Geneva, March 28, 2013
An International Survey on Dispute Resolution in Technology Transactions conducted by the WIPO Arbitration and Mediation Center reveals that less than 2% of technology agreements lead to formal dispute proceedings, but that these proceedings are generally costly and time-consuming.
The survey report presents the practices and motivation of almost 400 survey respondents from over 60 countries, and assesses the current use and comparative merits of Alternative Dispute Resolution (ADR) methods for resolving technology-related disputes. The survey report also offers observations on dispute resolution best practices based on analysis of the data compiled and interviews conducted with the survey.
“The survey confirms that parties to technology-related agreements are worried about the high costs and lengthy timelines of disputes, especially in an international context,” said WIPO Director General Francis Gurry. “While court litigation remains the default path, survey responses indicate that ADR offers attractive options in terms of cost and time, as well as enforceability, quality of outcome, and confidentiality,” he said.
The survey conducted by the WIPO Center captured a global assessment of technology disputes and ADR, in particular mediation and arbitration, by comparison to court litigation. The survey respondents are based in Europe, North America, Asia, South America, Oceania, the Caribbean and Central America, and Africa (in order of number of responses received), working for law firms, corporations, research organizations and universities, and government bodies, or self-employed.
Respondents indicated that they spent more time and incurred significantly higher costs in court litigation than in arbitration and mediation. Court litigation in home jurisdictions took on average approximately 3 years and court litigation in another jurisdiction took on average 3.5 years. The legal costs of court litigation in home jurisdictions amounted on average to USD 475,000, and the legal costs of foreign court litigation to slightly over USD 850,000. On the other hand, mediation took on average 8 months, and 91% of respondents stated that costs of mediation typically did not exceed USD 100,000. Arbitration took on average slightly more than 1 year and cost on average just over USD 400,000.
The survey report highlights the frequent cross-border aspect to technology transactions today. More than 90% of respondents concluded agreements with parties from other jurisdictions, with more than a quarter indicating that some 60% of their agreements involved parties from other jurisdictions. In the area of patents, 80% of respondents concluded agreements involving parties from other jurisdictions concerning technology patented in at least two countries. (Annex 1 )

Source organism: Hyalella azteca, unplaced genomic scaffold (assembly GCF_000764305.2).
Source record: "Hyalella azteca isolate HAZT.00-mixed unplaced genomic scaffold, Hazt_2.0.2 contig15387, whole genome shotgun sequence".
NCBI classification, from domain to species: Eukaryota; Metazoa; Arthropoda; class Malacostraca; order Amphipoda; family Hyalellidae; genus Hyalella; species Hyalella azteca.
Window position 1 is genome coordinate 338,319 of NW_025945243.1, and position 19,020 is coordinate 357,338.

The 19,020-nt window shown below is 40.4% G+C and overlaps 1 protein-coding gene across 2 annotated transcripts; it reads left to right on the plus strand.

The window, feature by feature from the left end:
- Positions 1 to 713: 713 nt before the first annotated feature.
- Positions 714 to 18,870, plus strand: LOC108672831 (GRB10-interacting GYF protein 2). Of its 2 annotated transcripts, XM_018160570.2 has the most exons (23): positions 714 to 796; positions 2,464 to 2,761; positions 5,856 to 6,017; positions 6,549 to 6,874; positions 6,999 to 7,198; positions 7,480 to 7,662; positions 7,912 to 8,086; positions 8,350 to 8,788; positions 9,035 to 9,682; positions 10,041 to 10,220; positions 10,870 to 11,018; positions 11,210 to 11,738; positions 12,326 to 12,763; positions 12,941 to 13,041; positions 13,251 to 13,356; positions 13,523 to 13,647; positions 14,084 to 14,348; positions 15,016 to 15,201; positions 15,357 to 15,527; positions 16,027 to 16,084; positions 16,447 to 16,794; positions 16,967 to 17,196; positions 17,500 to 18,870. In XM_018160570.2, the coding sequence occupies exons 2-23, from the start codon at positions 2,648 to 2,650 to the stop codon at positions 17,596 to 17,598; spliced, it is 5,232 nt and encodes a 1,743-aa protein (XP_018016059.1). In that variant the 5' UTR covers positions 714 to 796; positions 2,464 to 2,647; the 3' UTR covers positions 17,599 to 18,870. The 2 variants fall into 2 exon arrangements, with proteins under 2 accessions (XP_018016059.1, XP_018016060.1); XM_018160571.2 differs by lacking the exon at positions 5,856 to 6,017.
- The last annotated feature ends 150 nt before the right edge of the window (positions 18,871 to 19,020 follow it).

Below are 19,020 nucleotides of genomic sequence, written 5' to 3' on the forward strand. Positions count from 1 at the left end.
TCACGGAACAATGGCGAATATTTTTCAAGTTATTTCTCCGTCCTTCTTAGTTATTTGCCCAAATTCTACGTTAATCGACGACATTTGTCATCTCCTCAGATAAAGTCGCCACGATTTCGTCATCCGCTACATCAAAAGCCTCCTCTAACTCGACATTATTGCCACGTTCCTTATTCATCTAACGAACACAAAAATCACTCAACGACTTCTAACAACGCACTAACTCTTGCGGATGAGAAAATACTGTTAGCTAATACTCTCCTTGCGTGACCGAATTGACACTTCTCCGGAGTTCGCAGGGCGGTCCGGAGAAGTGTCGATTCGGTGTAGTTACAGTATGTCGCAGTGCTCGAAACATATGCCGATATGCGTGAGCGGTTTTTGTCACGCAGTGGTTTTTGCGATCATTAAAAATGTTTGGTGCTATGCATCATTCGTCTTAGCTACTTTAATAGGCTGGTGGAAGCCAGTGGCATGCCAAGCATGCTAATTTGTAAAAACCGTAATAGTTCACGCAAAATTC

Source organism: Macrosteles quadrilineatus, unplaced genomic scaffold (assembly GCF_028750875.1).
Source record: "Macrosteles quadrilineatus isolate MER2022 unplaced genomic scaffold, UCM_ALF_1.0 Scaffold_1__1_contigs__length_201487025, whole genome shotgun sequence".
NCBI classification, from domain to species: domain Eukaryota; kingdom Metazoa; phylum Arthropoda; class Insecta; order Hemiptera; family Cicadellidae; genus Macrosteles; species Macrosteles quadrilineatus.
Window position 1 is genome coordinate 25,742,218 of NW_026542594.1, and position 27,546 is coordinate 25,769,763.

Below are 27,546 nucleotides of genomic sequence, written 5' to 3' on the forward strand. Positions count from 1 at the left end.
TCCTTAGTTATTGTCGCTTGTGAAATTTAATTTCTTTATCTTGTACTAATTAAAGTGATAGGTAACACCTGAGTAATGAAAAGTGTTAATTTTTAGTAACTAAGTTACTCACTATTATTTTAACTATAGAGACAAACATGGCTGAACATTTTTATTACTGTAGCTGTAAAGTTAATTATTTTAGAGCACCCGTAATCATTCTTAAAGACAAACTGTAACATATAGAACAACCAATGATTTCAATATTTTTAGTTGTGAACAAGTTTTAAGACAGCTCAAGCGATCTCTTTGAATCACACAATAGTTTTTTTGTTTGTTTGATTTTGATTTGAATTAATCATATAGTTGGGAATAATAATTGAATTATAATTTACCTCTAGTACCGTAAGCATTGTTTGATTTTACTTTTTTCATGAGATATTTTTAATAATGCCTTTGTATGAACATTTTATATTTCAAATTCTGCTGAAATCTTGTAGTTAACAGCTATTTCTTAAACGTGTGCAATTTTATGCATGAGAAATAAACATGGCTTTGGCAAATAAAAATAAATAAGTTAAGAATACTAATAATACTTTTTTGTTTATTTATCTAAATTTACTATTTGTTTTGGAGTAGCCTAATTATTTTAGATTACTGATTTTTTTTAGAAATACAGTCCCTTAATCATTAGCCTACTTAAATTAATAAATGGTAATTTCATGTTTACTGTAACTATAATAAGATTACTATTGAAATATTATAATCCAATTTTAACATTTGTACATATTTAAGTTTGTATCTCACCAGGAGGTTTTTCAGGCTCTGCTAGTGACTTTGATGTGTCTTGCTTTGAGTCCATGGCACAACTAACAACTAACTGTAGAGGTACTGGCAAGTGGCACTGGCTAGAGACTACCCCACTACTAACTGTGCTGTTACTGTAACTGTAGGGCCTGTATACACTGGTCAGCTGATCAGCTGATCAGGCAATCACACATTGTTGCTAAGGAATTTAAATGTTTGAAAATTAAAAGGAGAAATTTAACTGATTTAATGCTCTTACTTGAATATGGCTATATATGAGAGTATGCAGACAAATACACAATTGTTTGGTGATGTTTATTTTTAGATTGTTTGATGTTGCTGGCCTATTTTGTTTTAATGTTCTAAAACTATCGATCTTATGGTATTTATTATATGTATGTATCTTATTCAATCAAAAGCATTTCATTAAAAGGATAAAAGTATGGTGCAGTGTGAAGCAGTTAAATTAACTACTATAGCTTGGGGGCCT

Of the 2% of technology agreements that gave rise to formal dispute proceedings, disputes most often arose in relation to licenses (25% of respondents), followed by research and development agreements (18%), non-disclosure agreements (16%), settlement agreements (15%), assignments (13%), and merger and acquisition agreements (13%). (Annex 2 ) For contractual as well as non-contractual disputes, patent issues arose nearly twice as often as copyright or know-how issues.
As their number one priority when negotiating a dispute process, respondents identified costs, followed, in close connection, by time. Enforceability ranked as a further consideration among users of court litigation and arbitration clauses. Factors following at some distance included quality of outcome, neutral forum, confidentiality and desire for a business solution. (Annex 3 )
Survey responses show the most common mechanism used to resolve disputes to be court litigation in respondents’ home jurisdiction, followed by court litigation in a foreign jurisdiction, and then by the ADR mechanisms of arbitration, mediation, expedited arbitration, and expert determination. Responses also show a divergence between the indicated top priorities of cost and time on the one hand and the means employed to resolve disputes on the other hand, where respondents typically spent more time and incurred significantly higher costs in court litigation than in arbitration and mediation. (Annex 4 )
The survey report also translates the responses into a number of observations that may assist parties’ adoption of informed dispute resolution policies.